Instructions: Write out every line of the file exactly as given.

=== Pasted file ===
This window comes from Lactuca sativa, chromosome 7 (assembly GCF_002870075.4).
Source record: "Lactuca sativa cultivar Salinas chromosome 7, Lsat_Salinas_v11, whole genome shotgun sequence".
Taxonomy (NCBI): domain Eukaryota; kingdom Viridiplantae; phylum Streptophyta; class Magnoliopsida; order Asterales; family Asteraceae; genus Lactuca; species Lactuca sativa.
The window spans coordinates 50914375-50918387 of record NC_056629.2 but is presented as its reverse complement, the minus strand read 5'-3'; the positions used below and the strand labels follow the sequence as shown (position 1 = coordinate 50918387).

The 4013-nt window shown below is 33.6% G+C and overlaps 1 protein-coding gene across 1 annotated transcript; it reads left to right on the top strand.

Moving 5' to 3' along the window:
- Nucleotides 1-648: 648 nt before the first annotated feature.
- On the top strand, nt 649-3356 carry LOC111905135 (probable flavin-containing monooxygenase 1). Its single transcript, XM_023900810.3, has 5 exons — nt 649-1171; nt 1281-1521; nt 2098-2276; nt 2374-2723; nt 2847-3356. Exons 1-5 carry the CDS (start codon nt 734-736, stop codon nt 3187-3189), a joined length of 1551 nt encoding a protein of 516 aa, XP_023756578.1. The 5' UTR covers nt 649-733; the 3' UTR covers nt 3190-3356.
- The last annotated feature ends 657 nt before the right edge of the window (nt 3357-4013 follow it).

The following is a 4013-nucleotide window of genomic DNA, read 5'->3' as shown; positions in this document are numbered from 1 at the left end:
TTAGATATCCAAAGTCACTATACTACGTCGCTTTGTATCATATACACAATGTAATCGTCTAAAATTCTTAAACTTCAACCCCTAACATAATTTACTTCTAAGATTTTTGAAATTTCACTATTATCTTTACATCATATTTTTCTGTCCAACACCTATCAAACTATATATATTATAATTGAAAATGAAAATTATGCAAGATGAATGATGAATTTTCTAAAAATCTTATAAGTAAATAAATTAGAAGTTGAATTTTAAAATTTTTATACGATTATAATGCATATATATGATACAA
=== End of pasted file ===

This window comes from Lactuca sativa, chromosome 7 (assembly GCF_002870075.4).
Source record: "Lactuca sativa cultivar Salinas chromosome 7, Lsat_Salinas_v11, whole genome shotgun sequence".
Taxonomy (NCBI): domain Eukaryota; kingdom Viridiplantae; phylum Streptophyta; class Magnoliopsida; order Asterales; family Asteraceae; genus Lactuca; species Lactuca sativa.
The window spans coordinates 50914375-50918387 of record NC_056629.2 but is presented as its reverse complement, the minus strand read 5'-3'; the positions used below and the strand labels follow the sequence as shown (position 1 = coordinate 50918387).

The 4013-nt window shown below is 33.6% G+C and overlaps 1 protein-coding gene across 1 annotated transcript; it reads left to right on the top strand.

Moving 5' to 3' along the window:
- Nucleotides 1-648: 648 nt before the first annotated feature.
- On the top strand, nt 649-3356 carry LOC111905135 (probable flavin-containing monooxygenase 1). Its single transcript, XM_023900810.3, has 5 exons — nt 649-1171; nt 1281-1521; nt 2098-2276; nt 2374-2723; nt 2847-3356. Exons 1-5 carry the CDS (start codon nt 734-736, stop codon nt 3187-3189), a joined length of 1551 nt encoding a protein of 516 aa, XP_023756578.1. The 5' UTR covers nt 649-733; the 3' UTR covers nt 3190-3356.
- The last annotated feature ends 657 nt before the right edge of the window (nt 3357-4013 follow it).

The following is a 4013-nucleotide window of genomic DNA, read 5'->3' as shown; positions in this document are numbered from 1 at the left end:
TTAGATATCCAAAGTCACTATACTACGTCGCTTTGTATCATATACACAATGTAATCGTCTAAAATTCTTAAACTTCAACCCCTAACATAATTTACTTCTAAGATTTTTGAAATTTCACTATTATCTTTACATCATATTTTTCTGTCCAACACCTATCAAACTATATATATTATAATTGAAAATGAAAATTATGCAAGATGAATGATGAATTTTCTAAAAATCTTATAAGTAAATAAATTAGAAGTTGAATTTTAAAATTTTTATACGATTATAATGCATATATATGATACAA